I think that Steve McQueen is one of the most underrated directors today. He has had three “major” films, each of them starring the slowly more recognized Michael Fassbender. The thing about McQueen is he doesn’t hold back in his films. He shows you everything; he doesn’t dance around the subject or sugarcoat it, and to some that is a bit off-putting. Sometimes we do not want to see everything, as audiences we aren’t really used to getting shown the whole truth. Take Shame for example: movies about sex-addicts are hard to make accessible to audiences, and it went by pretty unknown, partially because of its NC-17 rating, but it was still a beautifully shot movie with great acting. That was two years ago. This year we get 12 Years a Slave, and wow, what a movie.

I had been waiting anxiously for this film to come out because of how beautiful McQueen makes his films despite the harsh and often intense scenarios the characters are in. He has dealt with hunger strikes, sex-addiction, and now he deals with the oh-so-controversial slavery. And yet again he doesn’t hold back. Chiwetel Ejiofor plays Solomon Northup, a free man living quite happily in free New York with a wife and two kids. This happiness, however, is shattered when he is kidnapped and sold into slavery in Georgia. Thus begins the 12 years that the title refers to, and boy do we feel the length and pain of those years.

Ejiofor gives an astounding performance of a man who has everything taken from him. As the audience, we can understand his sometimes-shocking behavior of retaliating against his captors, but all the while wanting to shout at him to stop. After being free for so long, it is hard to be in submission to someone. His performance will surely land him an Oscar nom, and personally at this point, he is my top-runner for winning.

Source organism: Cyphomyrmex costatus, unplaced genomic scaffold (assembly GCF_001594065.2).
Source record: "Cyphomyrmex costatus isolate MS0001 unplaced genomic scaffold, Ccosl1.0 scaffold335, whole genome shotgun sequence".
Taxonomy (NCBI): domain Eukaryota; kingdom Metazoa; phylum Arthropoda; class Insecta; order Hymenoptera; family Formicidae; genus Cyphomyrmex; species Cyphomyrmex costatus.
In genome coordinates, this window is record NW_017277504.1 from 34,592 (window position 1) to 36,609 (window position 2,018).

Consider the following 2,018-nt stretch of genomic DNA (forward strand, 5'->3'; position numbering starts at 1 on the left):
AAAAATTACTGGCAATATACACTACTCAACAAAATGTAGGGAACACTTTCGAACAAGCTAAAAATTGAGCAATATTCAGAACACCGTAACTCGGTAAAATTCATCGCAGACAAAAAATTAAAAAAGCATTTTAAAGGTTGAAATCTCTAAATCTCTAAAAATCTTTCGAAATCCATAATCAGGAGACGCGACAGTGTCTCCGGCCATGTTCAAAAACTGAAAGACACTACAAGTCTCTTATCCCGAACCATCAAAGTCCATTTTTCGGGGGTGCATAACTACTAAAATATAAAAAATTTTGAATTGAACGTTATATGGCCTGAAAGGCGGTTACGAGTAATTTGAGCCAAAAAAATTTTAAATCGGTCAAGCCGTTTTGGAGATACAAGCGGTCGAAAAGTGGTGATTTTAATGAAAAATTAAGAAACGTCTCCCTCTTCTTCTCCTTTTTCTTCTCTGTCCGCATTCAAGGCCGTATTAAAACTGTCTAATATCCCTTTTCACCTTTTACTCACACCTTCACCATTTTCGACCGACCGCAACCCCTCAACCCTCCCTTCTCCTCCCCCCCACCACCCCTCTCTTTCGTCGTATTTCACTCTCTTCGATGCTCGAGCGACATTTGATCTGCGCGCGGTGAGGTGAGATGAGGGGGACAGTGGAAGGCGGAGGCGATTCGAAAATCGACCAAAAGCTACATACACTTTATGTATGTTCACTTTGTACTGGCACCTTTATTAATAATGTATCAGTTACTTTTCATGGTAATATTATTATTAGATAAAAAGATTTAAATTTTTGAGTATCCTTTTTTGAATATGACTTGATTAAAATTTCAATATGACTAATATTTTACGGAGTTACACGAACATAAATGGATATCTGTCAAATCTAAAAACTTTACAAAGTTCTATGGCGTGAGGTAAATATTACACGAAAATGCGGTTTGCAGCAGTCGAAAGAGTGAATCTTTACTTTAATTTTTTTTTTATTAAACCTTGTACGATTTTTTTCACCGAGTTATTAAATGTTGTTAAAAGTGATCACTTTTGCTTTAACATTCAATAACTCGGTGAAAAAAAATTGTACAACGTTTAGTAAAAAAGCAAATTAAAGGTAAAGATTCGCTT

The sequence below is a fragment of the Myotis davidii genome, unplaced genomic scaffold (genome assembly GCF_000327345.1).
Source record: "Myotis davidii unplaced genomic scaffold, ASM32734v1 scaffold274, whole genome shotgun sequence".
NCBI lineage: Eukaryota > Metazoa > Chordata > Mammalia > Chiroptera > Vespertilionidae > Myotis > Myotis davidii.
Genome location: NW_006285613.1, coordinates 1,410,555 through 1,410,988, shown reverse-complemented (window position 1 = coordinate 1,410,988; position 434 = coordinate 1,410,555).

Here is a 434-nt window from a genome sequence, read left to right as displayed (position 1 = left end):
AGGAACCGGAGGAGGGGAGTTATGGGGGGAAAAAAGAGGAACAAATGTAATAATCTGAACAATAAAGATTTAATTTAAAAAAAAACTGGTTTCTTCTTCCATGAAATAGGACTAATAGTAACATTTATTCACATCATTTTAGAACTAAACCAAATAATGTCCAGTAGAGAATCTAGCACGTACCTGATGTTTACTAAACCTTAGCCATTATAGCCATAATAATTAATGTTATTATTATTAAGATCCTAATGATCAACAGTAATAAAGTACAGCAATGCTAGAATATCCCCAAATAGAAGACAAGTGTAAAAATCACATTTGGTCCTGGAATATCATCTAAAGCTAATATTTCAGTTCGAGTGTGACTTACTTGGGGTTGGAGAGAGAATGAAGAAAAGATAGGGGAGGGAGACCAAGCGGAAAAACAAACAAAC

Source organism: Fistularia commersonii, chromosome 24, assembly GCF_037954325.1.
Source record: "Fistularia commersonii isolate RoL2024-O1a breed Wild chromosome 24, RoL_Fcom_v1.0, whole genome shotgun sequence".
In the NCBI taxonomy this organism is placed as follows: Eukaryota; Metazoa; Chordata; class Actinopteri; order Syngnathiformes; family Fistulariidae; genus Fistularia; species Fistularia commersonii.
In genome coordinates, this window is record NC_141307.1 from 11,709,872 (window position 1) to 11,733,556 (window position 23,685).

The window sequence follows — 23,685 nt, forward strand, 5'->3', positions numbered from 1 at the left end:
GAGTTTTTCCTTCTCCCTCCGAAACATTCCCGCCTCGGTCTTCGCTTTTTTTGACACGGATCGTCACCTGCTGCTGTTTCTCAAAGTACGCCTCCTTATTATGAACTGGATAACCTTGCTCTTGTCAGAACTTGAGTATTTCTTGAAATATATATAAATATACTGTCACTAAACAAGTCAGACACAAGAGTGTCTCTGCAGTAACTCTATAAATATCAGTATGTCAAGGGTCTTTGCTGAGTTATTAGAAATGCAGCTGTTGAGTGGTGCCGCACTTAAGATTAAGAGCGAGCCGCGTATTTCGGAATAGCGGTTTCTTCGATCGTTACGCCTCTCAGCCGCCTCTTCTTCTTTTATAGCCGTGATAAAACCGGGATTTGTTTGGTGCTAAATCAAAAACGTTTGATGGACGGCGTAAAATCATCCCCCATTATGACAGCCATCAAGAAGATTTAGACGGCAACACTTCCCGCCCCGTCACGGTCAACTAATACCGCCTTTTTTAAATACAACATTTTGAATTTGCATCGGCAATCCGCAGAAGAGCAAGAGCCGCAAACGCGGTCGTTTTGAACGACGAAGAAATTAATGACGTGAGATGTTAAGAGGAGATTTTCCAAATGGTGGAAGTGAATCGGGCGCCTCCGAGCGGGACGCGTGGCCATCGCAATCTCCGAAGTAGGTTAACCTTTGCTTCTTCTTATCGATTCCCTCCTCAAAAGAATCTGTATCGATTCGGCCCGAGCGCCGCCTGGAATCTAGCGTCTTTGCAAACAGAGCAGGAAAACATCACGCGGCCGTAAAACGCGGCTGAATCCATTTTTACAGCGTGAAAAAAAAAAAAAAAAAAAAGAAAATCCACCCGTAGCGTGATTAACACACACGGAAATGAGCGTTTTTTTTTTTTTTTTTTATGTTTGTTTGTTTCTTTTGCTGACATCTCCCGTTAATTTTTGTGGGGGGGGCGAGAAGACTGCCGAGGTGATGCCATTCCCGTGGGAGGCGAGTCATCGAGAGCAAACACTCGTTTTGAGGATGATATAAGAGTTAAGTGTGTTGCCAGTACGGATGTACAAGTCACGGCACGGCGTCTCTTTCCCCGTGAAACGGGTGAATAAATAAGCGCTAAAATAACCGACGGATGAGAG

His performance isn’t the only great one in the film. There are little cameos – if you would call them that – throughout the film by Paul Giamatti, Paul Dano, and Brad Pitt, each of who give wonderful performances and in the case of Giamatti and Dano, brutal and cruel portrayals of a slave trader and overseer respectively. Dano’s performance is particularly haunting when he sings his song…

There are times in the film that make you think things are going to be alright for Solomon, especially the friendship he builds with his first master, played by Benedict Cumberbatch (if you don’t know who Cumberbatch is, you soon will). But due to Solomon’s resistant behavior, he is sent away to the far more cruel Master Epps, played by Steve McQueen favorite Michael Fassbender. He is a cruel and horrible master and Fassbender shines, though darkly, in his performance. I would be surprised if he isn’t nominated for his performance.

In the end, 12 Years a Slave isn’t necessarily an enjoyable movie, but it has to be seen. It isn’t fun to see the dark past of American history or someone being whipped to almost an inch away from death, but it is a film to learn from. I feel that with so much sugarcoating about our past, we sometimes are too afraid to see a film that shows us how things really were; when families were ripped apart, and people were killed daily because they were once just considered property. It is a brutal reminder of our past, and it is a film you should see for the lesson it has to tell and for the incredible actors in it.